A trust is a legal entity set up during a beneficiary’s lifetime by a third party to ensure assets are spent in accordance with the person setting up the trust’s wishes. Trusts can also avoid certain tax consequences and the headache of the probate process. If you have set up a trust, you may be wondering if the terms of that trust are modifiable after it’s been signed on the dotted line. Changes in circumstance, such as a changed relationship with a beneficiary or a change in your financial situation, may spark reasonable questions about any trusts you have set up.
The short answer: it depends. If your trust is set up as a revocable trust, you can change the terms at any time. If your trust is set up as an irrevocable trust, it can’t be modified unless any and all relevant beneficiaries provide consent. There are different benefits to each type of trust, and different circumstances may indicate the need for one, the other, or a combination.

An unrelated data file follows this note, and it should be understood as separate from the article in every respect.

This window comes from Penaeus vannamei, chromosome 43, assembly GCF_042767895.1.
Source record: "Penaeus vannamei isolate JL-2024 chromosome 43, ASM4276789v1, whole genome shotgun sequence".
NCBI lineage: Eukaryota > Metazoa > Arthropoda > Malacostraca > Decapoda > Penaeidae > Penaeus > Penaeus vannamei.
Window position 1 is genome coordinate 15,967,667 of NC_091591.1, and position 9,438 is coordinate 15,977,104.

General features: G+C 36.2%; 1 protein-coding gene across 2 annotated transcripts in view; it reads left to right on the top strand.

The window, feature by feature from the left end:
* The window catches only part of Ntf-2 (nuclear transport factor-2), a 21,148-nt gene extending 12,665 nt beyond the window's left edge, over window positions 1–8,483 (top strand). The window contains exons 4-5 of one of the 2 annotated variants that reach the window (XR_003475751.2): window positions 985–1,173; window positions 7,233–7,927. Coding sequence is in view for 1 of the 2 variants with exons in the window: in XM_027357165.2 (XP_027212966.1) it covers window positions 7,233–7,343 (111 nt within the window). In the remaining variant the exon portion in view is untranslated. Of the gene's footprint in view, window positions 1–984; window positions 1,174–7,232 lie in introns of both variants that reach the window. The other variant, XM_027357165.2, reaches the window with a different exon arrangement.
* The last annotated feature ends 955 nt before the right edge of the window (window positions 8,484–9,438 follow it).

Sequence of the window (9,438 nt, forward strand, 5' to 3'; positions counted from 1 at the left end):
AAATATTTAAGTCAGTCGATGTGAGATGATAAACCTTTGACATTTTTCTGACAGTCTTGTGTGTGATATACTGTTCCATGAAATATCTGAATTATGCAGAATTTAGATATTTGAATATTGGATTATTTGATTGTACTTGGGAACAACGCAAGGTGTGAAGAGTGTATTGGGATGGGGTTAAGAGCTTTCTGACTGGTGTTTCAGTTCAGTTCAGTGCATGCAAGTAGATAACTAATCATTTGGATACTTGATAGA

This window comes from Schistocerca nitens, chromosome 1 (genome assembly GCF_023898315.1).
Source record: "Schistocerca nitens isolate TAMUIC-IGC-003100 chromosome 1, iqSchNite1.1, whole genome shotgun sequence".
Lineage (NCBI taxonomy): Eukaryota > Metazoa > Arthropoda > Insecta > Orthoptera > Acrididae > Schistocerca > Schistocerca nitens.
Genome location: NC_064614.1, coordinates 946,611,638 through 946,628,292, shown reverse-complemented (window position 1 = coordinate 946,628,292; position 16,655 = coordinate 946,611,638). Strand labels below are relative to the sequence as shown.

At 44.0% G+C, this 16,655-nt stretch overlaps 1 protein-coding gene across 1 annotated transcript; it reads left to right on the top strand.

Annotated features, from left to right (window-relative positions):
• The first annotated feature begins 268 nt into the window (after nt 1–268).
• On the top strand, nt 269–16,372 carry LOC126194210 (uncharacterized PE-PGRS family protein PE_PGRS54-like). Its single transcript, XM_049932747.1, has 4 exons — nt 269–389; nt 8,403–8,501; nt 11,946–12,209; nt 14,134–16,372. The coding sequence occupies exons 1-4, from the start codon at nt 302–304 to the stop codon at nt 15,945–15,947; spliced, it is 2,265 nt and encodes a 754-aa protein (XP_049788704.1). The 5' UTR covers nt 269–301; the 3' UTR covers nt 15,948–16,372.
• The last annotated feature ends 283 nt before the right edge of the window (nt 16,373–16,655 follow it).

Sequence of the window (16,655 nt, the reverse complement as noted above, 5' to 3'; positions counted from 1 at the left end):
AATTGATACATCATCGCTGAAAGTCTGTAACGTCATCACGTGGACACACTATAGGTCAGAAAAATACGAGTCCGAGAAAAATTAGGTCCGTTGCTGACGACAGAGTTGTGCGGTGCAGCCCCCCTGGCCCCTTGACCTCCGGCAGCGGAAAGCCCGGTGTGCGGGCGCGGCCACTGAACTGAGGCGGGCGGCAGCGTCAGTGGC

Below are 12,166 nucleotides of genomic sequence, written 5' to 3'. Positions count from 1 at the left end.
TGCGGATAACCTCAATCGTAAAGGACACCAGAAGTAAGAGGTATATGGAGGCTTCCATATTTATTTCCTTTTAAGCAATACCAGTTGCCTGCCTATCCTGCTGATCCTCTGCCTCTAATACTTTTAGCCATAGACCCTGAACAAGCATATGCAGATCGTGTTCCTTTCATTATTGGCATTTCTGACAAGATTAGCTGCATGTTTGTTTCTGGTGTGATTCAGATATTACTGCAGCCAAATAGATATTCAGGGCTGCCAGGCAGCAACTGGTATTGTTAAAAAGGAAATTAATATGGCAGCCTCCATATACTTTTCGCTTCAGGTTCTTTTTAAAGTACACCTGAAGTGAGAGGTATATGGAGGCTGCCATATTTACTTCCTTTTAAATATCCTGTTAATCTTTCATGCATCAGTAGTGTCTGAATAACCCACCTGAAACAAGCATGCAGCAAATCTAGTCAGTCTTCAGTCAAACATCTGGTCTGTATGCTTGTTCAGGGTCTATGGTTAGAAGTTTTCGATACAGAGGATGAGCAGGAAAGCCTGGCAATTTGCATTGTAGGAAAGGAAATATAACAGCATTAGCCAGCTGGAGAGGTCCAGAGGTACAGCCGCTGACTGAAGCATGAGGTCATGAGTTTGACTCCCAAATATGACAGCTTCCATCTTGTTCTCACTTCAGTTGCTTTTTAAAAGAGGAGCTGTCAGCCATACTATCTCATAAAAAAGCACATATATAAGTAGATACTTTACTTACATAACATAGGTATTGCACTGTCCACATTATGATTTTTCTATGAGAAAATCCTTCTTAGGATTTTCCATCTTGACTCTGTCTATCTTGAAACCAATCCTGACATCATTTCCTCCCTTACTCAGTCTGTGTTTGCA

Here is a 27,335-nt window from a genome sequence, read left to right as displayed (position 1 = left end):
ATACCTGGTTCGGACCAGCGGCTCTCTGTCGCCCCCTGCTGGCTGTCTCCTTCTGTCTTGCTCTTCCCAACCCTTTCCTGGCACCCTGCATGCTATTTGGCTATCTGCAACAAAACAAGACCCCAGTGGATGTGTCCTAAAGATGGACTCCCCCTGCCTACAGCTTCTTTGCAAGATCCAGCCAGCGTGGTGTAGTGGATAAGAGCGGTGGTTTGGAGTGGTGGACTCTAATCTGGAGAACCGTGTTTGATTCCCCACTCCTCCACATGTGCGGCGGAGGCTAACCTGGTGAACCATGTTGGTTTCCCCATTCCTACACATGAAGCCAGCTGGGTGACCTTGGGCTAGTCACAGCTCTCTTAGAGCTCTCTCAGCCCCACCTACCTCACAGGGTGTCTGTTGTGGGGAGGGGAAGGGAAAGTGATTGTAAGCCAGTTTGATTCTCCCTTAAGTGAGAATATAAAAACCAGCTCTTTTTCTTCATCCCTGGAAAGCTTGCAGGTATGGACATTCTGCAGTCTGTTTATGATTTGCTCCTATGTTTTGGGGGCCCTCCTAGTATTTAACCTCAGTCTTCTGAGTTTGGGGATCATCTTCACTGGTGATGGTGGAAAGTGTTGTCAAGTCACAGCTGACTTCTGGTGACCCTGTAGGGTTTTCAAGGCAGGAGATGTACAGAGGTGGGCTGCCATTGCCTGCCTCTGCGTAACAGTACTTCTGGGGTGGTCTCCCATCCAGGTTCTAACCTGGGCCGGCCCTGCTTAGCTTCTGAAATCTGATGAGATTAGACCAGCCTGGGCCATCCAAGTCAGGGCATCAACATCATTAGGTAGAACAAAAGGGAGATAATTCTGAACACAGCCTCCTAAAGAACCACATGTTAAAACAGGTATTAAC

What is a Revocable Trust?
A revocable trust is also known as a living trust. The person who created the trust, or grantor, can change the terms of the trust at any time. Changed terms include changed requirements on asset management requirements and the removal or addition of beneficiaries, but the exact rules vary by state.